There is a strange and, quite frankly, somewhat bizarre tendency we have observed, over and over again, in many organizations. It is what Jack Welch, the former head of General Electric, termed “superficial congeniality”. Simply put, it is the tendency to be artificially kind in the misplaced belief the truth might actually hurt. It is a flawed and unhealthy preference for conflict avoidance, rather than conflict resolution. It is the belief that, somehow, we can create high performance organizations and leaders by placing niceness higher on the scale of respect than truthfulness.

It is twisted logic that might work well enough when your competitors are asleep, the economy booming and inflation conveniently covering some of your sins, but its not good practice when the stakes are as high as there are now.

This is when it really matters and, it seems to us, that in the interest of performance, efficiency and value creation, we should all be in the relentless pursuit of the truth, and should not shy away from attacking it through the front door.

In order to do so, we have to overcome our misplaced belief that criticism is a bad thing. It is not! In fact, we would argue it is an essential ingredient in building and sustaining high performance because, implicit in it, is an intolerance for things that do not make sense, do not work they way they should and do not hold up to the highest standards of excellence. In short, an intolerance for things that are misaligned and a committed refusal to become hostage to a conflict avoidance mentality.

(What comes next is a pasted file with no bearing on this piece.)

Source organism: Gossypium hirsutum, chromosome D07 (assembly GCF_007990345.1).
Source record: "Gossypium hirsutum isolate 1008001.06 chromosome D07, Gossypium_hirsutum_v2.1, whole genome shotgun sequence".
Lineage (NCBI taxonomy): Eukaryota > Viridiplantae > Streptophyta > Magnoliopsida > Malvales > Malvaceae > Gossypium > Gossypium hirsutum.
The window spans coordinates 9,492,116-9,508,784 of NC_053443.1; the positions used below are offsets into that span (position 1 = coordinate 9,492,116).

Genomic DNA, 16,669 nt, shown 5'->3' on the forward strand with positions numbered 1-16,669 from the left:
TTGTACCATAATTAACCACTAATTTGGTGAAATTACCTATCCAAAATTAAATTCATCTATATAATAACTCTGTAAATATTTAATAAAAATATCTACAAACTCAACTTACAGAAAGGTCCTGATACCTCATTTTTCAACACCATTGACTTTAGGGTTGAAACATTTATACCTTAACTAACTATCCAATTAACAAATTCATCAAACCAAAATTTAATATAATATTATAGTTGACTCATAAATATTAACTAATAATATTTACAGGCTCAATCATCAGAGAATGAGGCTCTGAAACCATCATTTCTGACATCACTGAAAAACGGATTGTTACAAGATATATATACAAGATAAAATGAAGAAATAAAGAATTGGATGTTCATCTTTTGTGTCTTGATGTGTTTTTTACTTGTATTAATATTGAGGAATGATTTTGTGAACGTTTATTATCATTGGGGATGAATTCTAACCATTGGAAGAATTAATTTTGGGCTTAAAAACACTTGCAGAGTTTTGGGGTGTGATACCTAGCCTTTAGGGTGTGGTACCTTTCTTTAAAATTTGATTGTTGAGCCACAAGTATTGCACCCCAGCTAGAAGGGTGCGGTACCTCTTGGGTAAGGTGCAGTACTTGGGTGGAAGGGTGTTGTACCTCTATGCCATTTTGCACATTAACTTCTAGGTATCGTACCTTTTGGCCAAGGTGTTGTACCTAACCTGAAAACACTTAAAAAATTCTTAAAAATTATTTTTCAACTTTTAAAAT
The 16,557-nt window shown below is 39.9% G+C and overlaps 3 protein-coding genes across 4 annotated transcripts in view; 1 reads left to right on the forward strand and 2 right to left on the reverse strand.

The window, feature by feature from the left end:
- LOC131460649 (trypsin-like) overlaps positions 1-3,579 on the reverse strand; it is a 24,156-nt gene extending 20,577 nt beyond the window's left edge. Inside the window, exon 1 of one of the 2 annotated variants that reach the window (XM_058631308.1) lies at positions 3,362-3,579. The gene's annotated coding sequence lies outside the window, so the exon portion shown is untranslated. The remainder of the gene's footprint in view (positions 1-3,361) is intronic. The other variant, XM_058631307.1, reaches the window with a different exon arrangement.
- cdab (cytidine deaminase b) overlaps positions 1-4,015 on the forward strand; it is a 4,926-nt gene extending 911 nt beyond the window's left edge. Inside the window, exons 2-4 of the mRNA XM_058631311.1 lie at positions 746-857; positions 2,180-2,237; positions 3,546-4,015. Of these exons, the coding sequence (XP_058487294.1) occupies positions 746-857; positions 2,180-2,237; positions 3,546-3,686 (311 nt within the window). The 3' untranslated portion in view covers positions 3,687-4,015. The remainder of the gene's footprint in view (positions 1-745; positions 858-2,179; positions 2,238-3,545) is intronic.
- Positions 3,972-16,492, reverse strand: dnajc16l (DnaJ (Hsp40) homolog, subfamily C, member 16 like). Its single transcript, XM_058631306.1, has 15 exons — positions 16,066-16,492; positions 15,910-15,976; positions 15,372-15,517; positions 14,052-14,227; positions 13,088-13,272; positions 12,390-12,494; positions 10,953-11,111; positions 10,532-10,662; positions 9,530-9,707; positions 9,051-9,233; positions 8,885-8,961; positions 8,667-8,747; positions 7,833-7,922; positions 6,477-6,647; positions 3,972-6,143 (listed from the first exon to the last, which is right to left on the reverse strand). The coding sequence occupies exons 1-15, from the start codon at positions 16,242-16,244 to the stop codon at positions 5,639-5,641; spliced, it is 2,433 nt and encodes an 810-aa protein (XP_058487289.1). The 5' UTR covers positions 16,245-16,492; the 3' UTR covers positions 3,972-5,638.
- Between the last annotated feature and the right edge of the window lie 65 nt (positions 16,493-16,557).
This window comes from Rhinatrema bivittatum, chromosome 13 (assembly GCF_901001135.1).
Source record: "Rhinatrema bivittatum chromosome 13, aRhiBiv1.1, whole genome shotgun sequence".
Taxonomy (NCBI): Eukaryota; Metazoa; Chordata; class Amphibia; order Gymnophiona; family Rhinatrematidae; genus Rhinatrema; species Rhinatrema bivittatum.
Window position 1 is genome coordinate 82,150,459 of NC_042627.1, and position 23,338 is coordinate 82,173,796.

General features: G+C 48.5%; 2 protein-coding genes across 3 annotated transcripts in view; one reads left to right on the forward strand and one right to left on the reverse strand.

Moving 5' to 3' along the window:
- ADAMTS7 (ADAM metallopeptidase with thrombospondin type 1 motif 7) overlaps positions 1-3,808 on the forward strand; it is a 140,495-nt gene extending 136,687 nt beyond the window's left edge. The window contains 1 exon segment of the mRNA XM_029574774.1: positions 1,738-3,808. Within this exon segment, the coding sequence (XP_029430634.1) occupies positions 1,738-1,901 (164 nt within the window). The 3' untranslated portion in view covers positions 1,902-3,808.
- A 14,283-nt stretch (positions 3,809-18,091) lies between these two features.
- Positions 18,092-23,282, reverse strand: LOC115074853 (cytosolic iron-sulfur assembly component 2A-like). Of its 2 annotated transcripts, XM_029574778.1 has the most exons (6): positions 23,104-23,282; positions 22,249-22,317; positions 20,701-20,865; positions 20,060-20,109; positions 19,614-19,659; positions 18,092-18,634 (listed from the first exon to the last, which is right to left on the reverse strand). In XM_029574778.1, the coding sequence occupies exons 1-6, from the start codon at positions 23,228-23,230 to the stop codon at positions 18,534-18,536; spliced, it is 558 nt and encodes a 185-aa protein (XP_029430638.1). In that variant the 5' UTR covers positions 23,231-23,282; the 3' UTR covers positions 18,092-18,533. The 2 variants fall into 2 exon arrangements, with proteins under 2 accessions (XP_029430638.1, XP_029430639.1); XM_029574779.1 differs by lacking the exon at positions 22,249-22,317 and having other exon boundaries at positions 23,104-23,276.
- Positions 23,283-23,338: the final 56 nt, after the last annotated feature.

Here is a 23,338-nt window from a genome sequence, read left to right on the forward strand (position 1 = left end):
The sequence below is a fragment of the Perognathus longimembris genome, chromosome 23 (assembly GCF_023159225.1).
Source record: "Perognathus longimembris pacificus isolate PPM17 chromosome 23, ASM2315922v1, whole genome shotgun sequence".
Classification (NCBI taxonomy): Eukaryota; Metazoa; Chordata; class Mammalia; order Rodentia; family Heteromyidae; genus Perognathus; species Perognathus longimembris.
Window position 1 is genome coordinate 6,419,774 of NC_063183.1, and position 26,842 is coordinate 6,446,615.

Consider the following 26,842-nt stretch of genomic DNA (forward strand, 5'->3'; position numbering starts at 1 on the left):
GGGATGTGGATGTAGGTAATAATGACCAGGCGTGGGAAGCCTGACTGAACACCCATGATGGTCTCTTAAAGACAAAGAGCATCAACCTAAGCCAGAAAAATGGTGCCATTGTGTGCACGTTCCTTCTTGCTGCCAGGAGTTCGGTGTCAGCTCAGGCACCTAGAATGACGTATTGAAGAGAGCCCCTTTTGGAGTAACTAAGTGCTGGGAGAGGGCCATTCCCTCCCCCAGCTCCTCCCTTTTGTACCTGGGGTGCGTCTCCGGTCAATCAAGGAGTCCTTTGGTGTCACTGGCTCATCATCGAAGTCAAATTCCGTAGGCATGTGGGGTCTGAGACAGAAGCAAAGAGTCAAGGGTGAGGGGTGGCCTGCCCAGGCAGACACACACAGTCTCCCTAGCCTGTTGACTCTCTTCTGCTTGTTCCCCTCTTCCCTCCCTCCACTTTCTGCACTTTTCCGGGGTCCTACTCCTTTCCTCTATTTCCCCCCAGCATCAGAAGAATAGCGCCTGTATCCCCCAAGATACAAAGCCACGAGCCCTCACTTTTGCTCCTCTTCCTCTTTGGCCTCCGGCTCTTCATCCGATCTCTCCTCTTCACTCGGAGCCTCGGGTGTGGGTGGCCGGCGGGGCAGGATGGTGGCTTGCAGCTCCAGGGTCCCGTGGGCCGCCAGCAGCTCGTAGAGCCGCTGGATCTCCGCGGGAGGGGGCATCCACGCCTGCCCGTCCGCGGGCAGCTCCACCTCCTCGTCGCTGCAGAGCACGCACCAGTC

It does not make sense to ignore the little pains that can become huge problems. It does not make sense to avoid doing what is right, just because it might hurt or be inconvenient. It does not make sense to choose second best when we can actually do better – much better!

Reputation Management …

Reputation matters, and we believe it can be measured through the net result of the portfolio of choices we make, and the things we choose to do and not do. Those choices result in a certain value being placed on our “brand” at both the organizational and the personal level. It’s an issue of credibility.

A bad reputation has costs, both obvious and hidden, associated with it.

A good reputation, on the other hand, has benefits attached to it which can be leveraged.

The math is so obvious, and the benefits so worthwhile, you would think more attention would have been paid to the whole issue of “reputation management”, but that does not seem to be the case. The evidence for such a bold pronouncement lies in the incongruities we observe, as demonstrated by the misalignments that are allowed to persist and the gaps they reveal.